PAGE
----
CORSTONE

Development Starts Inside.

aka CorStone   |   Baltimore, MD   |  http://www.corstone.org

Mission

CorStone develops and provides personal resilience programs to improve well-being for youth worldwide, focusing on adolescent girls as critical change-agents in their communities. We believe that cultivating personal resilience is a foundational step in helping youth to thrive—one which is often missing in development programs worldwide. Our evidence-based programs impact three interdependent factors in wellbeing: emotional health, physical health, and education.

Ruling year info

1977

Principal Officer

Mr. Steve Leventhal

Chief Project Officer

Ms. Katherine Sachs Leventhal

Main address

8 Market Place Suite 300

Baltimore, MD 21202 USA

Show more contact info

EIN

94-2393629

NTEE code info

Human Services - Multipurpose and Other N.E.C. (P99)

Other Mental Health, Crisis Intervention N.E.C. (F99)

Youth Development Programs (O50)

IRS filing requirement

This organization is required to file an IRS Form 990 or 990-EZ.

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Communication

Blog

Programs and results

What we aim to solve

SOURCE: Self-reported by organization

Research in higher-income countries confirms that improving resilience, or the ability to bounce back and grow from challenges or crises, consistently predicts positive mental and physical health and education outcomes for youth facing significant risks. Resilience may be built through the development of internal and social assets such as self-esteem, self-awareness, coping skills, communication skills, interpersonal relationships, and decision-making skills. Programs that empower young people with the resilience to bounce back and grow from challenges could be transformative, particularly in low and middle income country (LMIC) settings. In fact, research suggests that resilience training is foundational (“core”) to many other outcomes, including education, emotional and physical health, gender equity, and vocation. However, to date, resilience training is rarely conducted in an evidence-based manner or strategically scaled at high quality in LMICs.

Our programs

SOURCE: Self-reported by organization

What are the organization's current programs, how do they measure success, and who do the programs serve?

Girls First - KGBV

Resilience-based empowerment program for marginalized, at-risk adolescent girls living in residential 'KGBV' schools in rural Bihar, India.

Population(s) Served
Adolescents

Where we work

Awards

International Positive Psychology Association 2019

International Positive Psychology Association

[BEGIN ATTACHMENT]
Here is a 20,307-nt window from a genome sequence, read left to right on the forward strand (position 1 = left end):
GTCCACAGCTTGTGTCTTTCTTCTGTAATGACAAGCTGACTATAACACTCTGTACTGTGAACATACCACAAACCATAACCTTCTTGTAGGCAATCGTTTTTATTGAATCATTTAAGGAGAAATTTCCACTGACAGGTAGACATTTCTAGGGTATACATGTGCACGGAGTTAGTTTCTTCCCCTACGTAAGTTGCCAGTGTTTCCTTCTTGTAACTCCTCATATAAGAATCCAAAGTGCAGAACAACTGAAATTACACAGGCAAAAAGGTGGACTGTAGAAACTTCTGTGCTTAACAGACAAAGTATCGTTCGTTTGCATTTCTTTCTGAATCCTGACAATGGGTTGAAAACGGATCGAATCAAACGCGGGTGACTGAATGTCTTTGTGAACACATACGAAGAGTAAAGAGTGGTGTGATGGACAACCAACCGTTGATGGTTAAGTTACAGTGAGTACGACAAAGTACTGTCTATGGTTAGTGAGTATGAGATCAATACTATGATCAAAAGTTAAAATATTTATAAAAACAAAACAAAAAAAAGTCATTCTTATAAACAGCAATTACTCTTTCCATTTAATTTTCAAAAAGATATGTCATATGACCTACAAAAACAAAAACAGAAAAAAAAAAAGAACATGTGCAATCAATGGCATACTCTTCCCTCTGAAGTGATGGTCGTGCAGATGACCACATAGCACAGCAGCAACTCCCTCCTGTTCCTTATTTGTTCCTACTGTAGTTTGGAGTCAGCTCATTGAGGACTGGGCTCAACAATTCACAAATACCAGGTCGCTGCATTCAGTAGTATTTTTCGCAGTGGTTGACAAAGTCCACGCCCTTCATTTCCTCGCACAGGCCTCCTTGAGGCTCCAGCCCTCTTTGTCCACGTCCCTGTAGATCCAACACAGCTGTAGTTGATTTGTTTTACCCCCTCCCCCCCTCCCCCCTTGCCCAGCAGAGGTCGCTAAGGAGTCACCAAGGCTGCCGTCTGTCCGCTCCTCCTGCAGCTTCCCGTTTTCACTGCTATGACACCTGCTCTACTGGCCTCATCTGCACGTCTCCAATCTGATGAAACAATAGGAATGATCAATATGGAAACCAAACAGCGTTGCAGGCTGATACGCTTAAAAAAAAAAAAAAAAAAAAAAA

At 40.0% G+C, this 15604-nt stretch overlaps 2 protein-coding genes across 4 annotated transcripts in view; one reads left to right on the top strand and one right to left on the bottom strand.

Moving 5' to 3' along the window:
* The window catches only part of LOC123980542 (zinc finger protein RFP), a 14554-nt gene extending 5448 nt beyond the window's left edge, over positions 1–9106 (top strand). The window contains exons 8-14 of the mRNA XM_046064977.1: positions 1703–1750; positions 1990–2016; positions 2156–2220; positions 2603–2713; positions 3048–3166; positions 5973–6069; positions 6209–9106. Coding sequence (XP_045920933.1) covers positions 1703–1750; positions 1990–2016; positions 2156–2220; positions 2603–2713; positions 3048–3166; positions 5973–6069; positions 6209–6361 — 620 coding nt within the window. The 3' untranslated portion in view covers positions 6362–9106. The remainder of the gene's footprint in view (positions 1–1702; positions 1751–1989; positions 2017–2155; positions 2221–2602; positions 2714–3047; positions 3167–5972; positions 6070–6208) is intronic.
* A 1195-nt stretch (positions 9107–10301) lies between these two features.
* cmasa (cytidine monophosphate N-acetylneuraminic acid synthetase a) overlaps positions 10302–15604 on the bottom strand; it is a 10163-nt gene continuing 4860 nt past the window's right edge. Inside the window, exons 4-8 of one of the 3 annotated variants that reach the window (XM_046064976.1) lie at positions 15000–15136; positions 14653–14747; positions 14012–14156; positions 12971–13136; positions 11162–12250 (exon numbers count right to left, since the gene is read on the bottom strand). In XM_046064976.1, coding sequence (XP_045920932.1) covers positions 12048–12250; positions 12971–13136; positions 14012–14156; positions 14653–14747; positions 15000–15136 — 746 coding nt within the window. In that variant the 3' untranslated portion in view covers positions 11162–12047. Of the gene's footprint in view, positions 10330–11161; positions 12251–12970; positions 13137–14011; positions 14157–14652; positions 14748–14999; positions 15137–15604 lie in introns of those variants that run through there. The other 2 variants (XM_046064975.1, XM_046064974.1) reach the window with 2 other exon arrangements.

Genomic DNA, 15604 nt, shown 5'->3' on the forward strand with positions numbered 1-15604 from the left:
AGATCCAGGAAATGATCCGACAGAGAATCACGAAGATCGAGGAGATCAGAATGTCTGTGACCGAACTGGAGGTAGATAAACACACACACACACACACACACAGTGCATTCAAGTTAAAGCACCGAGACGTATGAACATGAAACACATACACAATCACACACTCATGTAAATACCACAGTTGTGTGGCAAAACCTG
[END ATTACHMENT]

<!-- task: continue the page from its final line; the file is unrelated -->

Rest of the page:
Our Sustainable Development Goals

SOURCE: Self-reported by organization

Learn more about Sustainable Development Goals.

Goals & Strategy

SOURCE: Self-reported by organization

Learn about the organization's key goals, strategies, capabilities, and progress.

Charting impact

Four powerful questions that require reflection about what really matters - results.

CorStone’s vision is for evidence-based, high quality resilience training to be integrated into development efforts worldwide, particularly for populations most in-need (youth and young women in LMICs). Though numerous development policies and programs have been created for these populations, filling in the critical missing link of resilience could mark a new phase in the evolution of such efforts, amplifying and accelerating improvements across many major development goals, including education, health, and livelihood.

Our Role
CorStone is uniquely placed to ‘lead the charge,’ steering and guiding the field towards the realization of this vision. Over the past decade, CorStone has worked with over 70,000 marginalized youth and young women in five Indian states and two Kenyan counties, employing resilience-based training to improve their mental, emotional and social wellbeing. We have worked successfully in both remote rural villages and densely populated urban slums, conducting both school and community-based programs. Throughout this time, we have built a hard-earned reputation for integrity, rigor, and commitment among our beneficiaries and NGO, government, academic and funding partners.

CorStone’s evidence-based resilience programs work from the ‘inside out’ - employing a strength-based approach to target the internal and social assets that youth need to overcome challenges and thrive. Research shows that CorStone’s resilience programs improve mental, emotional, social, physical, and educational wellbeing in a host of diverse, marginalized populations.